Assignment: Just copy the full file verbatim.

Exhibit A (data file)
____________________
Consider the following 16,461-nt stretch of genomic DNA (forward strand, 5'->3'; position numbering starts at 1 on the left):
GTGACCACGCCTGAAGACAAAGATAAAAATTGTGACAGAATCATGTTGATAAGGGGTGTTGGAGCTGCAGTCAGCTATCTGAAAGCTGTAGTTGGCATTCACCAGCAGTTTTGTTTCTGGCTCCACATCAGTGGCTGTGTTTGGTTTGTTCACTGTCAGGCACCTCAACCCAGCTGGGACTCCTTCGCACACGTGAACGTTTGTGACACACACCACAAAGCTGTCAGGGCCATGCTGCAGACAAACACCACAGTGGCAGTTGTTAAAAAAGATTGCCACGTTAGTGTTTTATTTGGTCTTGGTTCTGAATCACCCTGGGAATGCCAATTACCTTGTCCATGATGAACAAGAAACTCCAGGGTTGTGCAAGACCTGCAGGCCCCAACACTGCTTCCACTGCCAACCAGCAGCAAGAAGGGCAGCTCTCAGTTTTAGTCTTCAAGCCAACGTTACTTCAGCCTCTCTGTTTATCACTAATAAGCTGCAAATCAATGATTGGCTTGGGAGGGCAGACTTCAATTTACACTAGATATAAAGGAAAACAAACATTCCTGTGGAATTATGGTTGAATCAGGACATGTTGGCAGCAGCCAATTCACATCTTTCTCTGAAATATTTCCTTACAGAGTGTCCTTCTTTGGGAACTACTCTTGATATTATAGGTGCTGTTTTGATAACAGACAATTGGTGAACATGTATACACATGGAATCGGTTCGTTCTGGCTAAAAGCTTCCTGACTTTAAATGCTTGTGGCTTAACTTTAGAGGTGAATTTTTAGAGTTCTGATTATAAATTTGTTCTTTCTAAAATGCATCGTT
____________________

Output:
Consider the following 16,461-nt stretch of genomic DNA (forward strand, 5'->3'; position numbering starts at 1 on the left):
GTGACCACGCCTGAAGACAAAGATAAAAATTGTGACAGAATCATGTTGATAAGGGGTGTTGGAGCTGCAGTCAGCTATCTGAAAGCTGTAGTTGGCATTCACCAGCAGTTTTGTTTCTGGCTCCACATCAGTGGCTGTGTTTGGTTTGTTCACTGTCAGGCACCTCAACCCAGCTGGGACTCCTTCGCACACGTGAACGTTTGTGACACACACCACAAAGCTGTCAGGGCCATGCTGCAGACAAACACCACAGTGGCAGTTGTTAAAAAAGATTGCCACGTTAGTGTTTTATTTGGTCTTGGTTCTGAATCACCCTGGGAATGCCAATTACCTTGTCCATGATGAACAAGAAACTCCAGGGTTGTGCAAGACCTGCAGGCCCCAACACTGCTTCCACTGCCAACCAGCAGCAAGAAGGGCAGCTCTCAGTTTTAGTCTTCAAGCCAACGTTACTTCAGCCTCTCTGTTTATCACTAATAAGCTGCAAATCAATGATTGGCTTGGGAGGGCAGACTTCAATTTACACTAGATATAAAGGAAAACAAACATTCCTGTGGAATTATGGTTGAATCAGGACATGTTGGCAGCAGCCAATTCACATCTTTCTCTGAAATATTTCCTTACAGAGTGTCCTTCTTTGGGAACTACTCTTGATATTATAGGTGCTGTTTTGATAACAGACAATTGGTGAACATGTATACACATGGAATCGGTTCGTTCTGGCTAAAAGCTTCCTGACTTTAAATGCTTGTGGCTTAACTTTAGAGGTGAATTTTTAGAGTTCTGATTATAAATTTGTTCTTTCTAAAATGCATCGTT